Army Corps will dredge Menemsha Channel

Army Corps will dredge Menemsha Channel

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A map of the federal channel into Menemsha Pond shows the relative depth at mean low water.

Following an extended period of review and analysis, the U.S. Army Corps of Engineers announced Monday it will move forward with a multi-million dollar plan to dredge the channel that leads from Vineyard Sound through the jetties at the entrance to Menemsha Harbor and on into Menemsha Pond, and repair both jetties.

The decision was good news for the town of Aquinnah and the Wampanoag Tribe of Gay Head (Aquinnah).

The red nun marks the entrance to Menemsha Pond.

The red nun marks the entrance to Menemsha Pond. — Steve Myrick

“I’m happy with this decision,” Aquinnah selectman Jim Newman told The Times Tuesday. “I think that the pond will benefit from it and the report from Woods Hole Group indicated the scallops will do well.”

Mr. Newman said rules, including a prohibition against overnight mooring,  are in place to protect the pond. “They just need to be enforced,” he said.

But not all of the pond’s main stakeholders are onboard with the project.

Chilmark has opposed dredging. Chilmark officials are worried about the effect on the scallop fishery and the potential for more and larger boats to use the federally designated channel to enter the pond. However, those town concerns were not enough to outweigh the Army Corps mandate to protect navigation through the federal channel.

In a statement to The Times Tuesday on the Army Corps decision, Chilmark executive secretary Tim Carroll said, “I expect the Chilmark selectmen to request that the US Army Corps of Engineers hold a public hearing on Martha’s Vineyard to address potentially negative ecological consequences of the proposed dredging into Menemsha Pond.”

Harbor of refuge

In a letter dated April 7 emailed to all concerned parties, Ed O’Donnell, chief of the navigation section, Army Corps New England District, said the U.S. Army Corps of Engineers “is authorized  to operate and maintain federal navigation projects (FNP) to protect the shoreline, reduce flood risk, ensure safety of navigation and promote local/regional commerce. The Menemsha Creek FNP was authorized by Congress in 1945 as a Harbor of Refuge for ships seeking protection from severe and inclement weather conditions. Since that time a number of dredging and jetty repair events have been completed in Menemsha Creek FNP in order to allow vessels safe passage.”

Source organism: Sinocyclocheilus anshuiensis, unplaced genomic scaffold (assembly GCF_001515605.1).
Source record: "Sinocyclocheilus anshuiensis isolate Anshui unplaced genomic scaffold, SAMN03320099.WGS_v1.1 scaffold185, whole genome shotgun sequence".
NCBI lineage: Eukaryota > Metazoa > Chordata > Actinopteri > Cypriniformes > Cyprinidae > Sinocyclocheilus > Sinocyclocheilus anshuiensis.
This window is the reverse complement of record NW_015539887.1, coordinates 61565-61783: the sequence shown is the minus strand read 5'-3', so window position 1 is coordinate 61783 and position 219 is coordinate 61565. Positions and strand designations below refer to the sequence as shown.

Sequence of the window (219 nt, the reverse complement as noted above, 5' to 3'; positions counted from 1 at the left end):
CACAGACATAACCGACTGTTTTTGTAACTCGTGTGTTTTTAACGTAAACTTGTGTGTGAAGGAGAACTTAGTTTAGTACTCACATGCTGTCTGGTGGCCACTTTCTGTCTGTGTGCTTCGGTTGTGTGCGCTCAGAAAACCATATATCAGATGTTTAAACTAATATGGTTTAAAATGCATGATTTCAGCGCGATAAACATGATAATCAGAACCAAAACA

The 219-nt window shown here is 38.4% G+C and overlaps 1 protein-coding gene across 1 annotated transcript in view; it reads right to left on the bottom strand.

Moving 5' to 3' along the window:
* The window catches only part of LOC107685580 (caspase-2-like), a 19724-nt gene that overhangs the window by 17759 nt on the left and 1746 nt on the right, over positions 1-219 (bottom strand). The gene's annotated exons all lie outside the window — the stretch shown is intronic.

Mr. O’Donnell said that “Given the need to restore the FNP to its authorized dimensions after damages from Hurricane Sandy, the Corps will continue to move forward with planning and design of both the Menemsha FNP dredging and jetty repair projects,” he said.

In an email to The Times Tuesday, Army Corps project manager Craig Martin took note of Chilmark’s opposition. “Unfortunately with opposing views between the local stakeholders, any decision made by the U.S. Army Corps of Engineers was going to disappoint one or more of the groups,” Mr. Martin said. “Our decision to move forward was based on the need to return the project to its authorized dimensions from apparent impacts caused by Hurricane Sandy in combination with significant prior shoaling.”

Referencing a study by the Woods Hole Group dated January 24, 2014, titled “Menemsha Pond System, Modeling and Risks to Resources” initiated by the Wampanoag Tribe, Mr. Martin said, the Corps’ planning process was put on hold several months while the study was completed.

“The results of these analyses showed that dredging would cause little to no change in the natural ecosystem processes,” he said. “The decision to move forward with dredging and jetty rehabilitation of the Menemsha Creek Federal Navigation Project is predicted to sustain the project in excess of two decades. The Corps’ efforts will allow those who use the waterway for their recreation, their livelihoods, and most of all their safety, passage for many years to come. I have great confidence the towns of Chilmark and Aquinnah will use their combined harbor management plan to balance the best use of the pond between natural resource and recreational activities. It is after all not the first time maintenance dredging and jetty repairs have been completed on the project.”